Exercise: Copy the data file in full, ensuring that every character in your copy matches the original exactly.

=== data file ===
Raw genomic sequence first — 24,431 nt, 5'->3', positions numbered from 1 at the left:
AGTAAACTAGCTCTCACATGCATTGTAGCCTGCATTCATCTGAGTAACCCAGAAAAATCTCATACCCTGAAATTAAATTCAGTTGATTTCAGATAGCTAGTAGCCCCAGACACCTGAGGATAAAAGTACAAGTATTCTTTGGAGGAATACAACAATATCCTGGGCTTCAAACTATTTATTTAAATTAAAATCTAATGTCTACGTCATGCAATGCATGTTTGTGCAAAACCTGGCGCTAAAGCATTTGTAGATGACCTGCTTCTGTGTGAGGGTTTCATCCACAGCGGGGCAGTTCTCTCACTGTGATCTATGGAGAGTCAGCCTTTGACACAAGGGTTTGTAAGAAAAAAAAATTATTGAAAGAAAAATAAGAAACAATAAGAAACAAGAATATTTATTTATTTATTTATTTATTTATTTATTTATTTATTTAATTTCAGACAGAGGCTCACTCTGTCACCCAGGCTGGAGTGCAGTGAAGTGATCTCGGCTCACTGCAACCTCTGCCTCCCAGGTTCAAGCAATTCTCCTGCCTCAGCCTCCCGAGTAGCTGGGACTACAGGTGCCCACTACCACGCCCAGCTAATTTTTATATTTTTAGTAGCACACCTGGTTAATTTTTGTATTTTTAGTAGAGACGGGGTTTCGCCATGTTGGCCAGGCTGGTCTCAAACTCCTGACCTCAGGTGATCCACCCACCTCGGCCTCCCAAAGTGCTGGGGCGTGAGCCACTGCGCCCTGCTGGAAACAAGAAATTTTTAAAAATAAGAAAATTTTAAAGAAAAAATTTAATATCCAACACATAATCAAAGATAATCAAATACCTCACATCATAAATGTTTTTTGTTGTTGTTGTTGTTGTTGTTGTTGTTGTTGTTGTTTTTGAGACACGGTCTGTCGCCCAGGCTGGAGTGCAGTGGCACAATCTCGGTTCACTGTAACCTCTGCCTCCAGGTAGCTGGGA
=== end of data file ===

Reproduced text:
Raw genomic sequence first — 24,431 nt, 5'->3', positions numbered from 1 at the left:
AGTAAACTAGCTCTCACATGCATTGTAGCCTGCATTCATCTGAGTAACCCAGAAAAATCTCATACCCTGAAATTAAATTCAGTTGATTTCAGATAGCTAGTAGCCCCAGACACCTGAGGATAAAAGTACAAGTATTCTTTGGAGGAATACAACAATATCCTGGGCTTCAAACTATTTATTTAAATTAAAATCTAATGTCTACGTCATGCAATGCATGTTTGTGCAAAACCTGGCGCTAAAGCATTTGTAGATGACCTGCTTCTGTGTGAGGGTTTCATCCACAGCGGGGCAGTTCTCTCACTGTGATCTATGGAGAGTCAGCCTTTGACACAAGGGTTTGTAAGAAAAAAAAATTATTGAAAGAAAAATAAGAAACAATAAGAAACAAGAATATTTATTTATTTATTTATTTATTTATTTATTTATTTATTTAATTTCAGACAGAGGCTCACTCTGTCACCCAGGCTGGAGTGCAGTGAAGTGATCTCGGCTCACTGCAACCTCTGCCTCCCAGGTTCAAGCAATTCTCCTGCCTCAGCCTCCCGAGTAGCTGGGACTACAGGTGCCCACTACCACGCCCAGCTAATTTTTATATTTTTAGTAGCACACCTGGTTAATTTTTGTATTTTTAGTAGAGACGGGGTTTCGCCATGTTGGCCAGGCTGGTCTCAAACTCCTGACCTCAGGTGATCCACCCACCTCGGCCTCCCAAAGTGCTGGGGCGTGAGCCACTGCGCCCTGCTGGAAACAAGAAATTTTTAAAAATAAGAAAATTTTAAAGAAAAAATTTAATATCCAACACATAATCAAAGATAATCAAATACCTCACATCATAAATGTTTTTTGTTGTTGTTGTTGTTGTTGTTGTTGTTGTTGTTGTTTTTGAGACACGGTCTGTCGCCCAGGCTGGAGTGCAGTGGCACAATCTCGGTTCACTGTAACCTCTGCCTCCAGGTAGCTGGGA